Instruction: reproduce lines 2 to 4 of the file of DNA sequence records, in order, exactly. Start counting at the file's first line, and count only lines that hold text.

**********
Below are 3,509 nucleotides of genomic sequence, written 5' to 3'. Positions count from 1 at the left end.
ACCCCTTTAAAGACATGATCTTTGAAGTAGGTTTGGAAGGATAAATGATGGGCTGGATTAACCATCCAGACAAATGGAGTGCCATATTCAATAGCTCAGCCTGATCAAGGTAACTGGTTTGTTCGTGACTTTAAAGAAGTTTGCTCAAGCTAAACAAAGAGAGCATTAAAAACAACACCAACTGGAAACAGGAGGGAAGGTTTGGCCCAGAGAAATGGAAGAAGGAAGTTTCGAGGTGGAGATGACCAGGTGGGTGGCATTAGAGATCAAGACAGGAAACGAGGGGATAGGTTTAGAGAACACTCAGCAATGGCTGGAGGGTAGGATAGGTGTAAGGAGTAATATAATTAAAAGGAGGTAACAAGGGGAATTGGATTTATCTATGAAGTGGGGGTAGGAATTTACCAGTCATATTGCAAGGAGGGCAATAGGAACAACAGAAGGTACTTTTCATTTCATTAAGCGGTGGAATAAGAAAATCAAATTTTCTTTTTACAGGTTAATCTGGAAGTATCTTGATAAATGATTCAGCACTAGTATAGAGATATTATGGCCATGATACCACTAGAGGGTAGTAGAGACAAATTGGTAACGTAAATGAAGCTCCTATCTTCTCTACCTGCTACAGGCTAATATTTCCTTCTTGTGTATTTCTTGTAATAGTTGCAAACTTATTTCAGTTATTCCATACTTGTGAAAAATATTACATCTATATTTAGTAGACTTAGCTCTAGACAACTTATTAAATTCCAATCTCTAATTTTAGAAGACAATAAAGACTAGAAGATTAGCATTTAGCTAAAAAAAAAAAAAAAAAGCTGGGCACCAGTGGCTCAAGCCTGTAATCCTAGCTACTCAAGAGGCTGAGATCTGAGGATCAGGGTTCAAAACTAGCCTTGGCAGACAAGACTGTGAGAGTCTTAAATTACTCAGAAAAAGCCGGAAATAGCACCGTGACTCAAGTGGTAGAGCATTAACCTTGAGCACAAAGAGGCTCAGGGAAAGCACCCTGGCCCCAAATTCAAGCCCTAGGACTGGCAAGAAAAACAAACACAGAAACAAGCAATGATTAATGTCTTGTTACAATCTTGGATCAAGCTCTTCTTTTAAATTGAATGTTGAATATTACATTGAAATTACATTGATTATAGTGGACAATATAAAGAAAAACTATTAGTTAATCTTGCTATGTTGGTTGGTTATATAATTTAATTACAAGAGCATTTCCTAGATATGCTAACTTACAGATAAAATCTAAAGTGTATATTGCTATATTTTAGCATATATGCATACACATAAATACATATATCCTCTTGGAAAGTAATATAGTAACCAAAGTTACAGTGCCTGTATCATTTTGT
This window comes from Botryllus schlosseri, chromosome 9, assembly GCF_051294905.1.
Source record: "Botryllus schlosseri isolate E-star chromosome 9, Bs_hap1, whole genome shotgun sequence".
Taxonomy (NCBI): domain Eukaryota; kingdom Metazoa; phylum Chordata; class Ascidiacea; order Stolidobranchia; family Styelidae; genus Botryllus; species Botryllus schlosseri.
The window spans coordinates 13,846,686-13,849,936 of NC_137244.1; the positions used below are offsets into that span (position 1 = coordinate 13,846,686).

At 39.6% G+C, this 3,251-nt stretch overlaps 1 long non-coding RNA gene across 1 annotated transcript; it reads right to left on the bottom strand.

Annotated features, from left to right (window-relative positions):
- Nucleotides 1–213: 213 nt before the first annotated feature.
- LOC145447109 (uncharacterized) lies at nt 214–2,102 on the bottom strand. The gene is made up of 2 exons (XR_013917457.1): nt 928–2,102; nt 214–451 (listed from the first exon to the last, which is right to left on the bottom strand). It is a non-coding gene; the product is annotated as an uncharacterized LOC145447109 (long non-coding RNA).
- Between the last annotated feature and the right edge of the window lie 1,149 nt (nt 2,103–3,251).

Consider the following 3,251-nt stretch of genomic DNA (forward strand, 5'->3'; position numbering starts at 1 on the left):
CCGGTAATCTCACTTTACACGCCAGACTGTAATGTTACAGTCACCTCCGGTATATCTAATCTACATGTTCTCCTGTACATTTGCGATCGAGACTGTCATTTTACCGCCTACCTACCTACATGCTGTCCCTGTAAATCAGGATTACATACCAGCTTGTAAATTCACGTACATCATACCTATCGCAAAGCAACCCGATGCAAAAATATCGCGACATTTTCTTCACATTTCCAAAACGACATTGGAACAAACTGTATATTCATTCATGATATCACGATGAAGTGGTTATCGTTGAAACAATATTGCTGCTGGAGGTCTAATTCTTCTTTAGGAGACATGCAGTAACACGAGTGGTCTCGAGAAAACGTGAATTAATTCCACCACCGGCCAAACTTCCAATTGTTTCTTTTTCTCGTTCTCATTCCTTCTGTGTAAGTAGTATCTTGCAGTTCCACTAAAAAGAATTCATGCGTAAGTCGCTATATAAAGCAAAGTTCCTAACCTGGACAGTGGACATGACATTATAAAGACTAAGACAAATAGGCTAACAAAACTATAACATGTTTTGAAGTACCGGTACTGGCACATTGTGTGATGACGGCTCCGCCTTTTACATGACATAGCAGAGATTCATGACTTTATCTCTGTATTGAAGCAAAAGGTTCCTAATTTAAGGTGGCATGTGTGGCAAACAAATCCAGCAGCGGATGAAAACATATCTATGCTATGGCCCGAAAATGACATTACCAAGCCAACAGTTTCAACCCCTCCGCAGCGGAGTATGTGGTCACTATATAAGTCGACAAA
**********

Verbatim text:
ACCCCTTTAAAGACATGATCTTTGAAGTAGGTTTGGAAGGATAAATGATGGGCTGGATTAACCATCCAGACAAATGGAGTGCCATATTCAATAGCTCAGCCTGATCAAGGTAACTGGTTTGTTCGTGACTTTAAAGAAGTTTGCTCAAGCTAAACAAAGAGAGCATTAAAAACAACACCAACTGGAAACAGGAGGGAAGGTTTGGCCCAGAGAAATGGAAGAAGGAAGTTTCGAGGTGGAGATGACCAGGTGGGTGGCATTAGAGATCAAGACAGGAAACGAGGGGATAGGTTTAGAGAACACTCAGCAATGGCTGGAGGGTAGGATAGGTGTAAGGAGTAATATAATTAAAAGGAGGTAACAAGGGGAATTGGATTTATCTATGAAGTGGGGGTAGGAATTTACCAGTCATATTGCAAGGAGGGCAATAGGAACAACAGAAGGTACTTTTCATTTCATTAAGCGGTGGAATAAGAAAATCAAATTTTCTTTTTACAGGTTAATCTGGAAGTATCTTGATAAATGATTCAGCACTAGTATAGAGATATTATGGCCATGATACCACTAGAGGGTAGTAGAGACAAATTGGTAACGTAAATGAAGCTCCTATCTTCTCTACCTGCTACAGGCTAATATTTCCTTCTTGTGTATTTCTTGTAATAGTTGCAAACTTATTTCAGTTATTCCATACTTGTGAAAAATATTACATCTATATTTAGTAGACTTAGCTCTAGACAACTTATTAAATTCCAATCTCTAATTTTAGAAGACAATAAAGACTAGAAGATTAGCATTTAGCTAAAAAAAAAAAAAAAAAGCTGGGCACCAGTGGCTCAAGCCTGTAATCCTAGCTACTCAAGAGGCTGAGATCTGAGGATCAGGGTTCAAAACTAGCCTTGGCAGACAAGACTGTGAGAGTCTTAAATTACTCAGAAAAAGCCGGAAATAGCACCGTGACTCAAGTGGTAGAGCATTAACCTTGAGCACAAAGAGGCTCAGGGAAAGCACCCTGGCCCCAAATTCAAGCCCTAGGACTGGCAAGAAAAACAAACACAGAAACAAGCAATGATTAATGTCTTGTTACAATCTTGGATCAAGCTCTTCTTTTAAATTGAATGTTGAATATTACATTGAAATTACATTGATTATAGTGGACAATATAAAGAAAAACTATTAGTTAATCTTGCTATGTTGGTTGGTTATATAATTTAATTACAAGAGCATTTCCTAGATATGCTAACTTACAGATAAAATCTAAAGTGTATATTGCTATATTTTAGCATATATGCATACACATAAATACATATATCCTCTTGGAAAGTAATATAGTAACCAAAGTTACAGTGCCTGTATCATTTTGT
This window comes from Botryllus schlosseri, chromosome 9, assembly GCF_051294905.1.
Source record: "Botryllus schlosseri isolate E-star chromosome 9, Bs_hap1, whole genome shotgun sequence".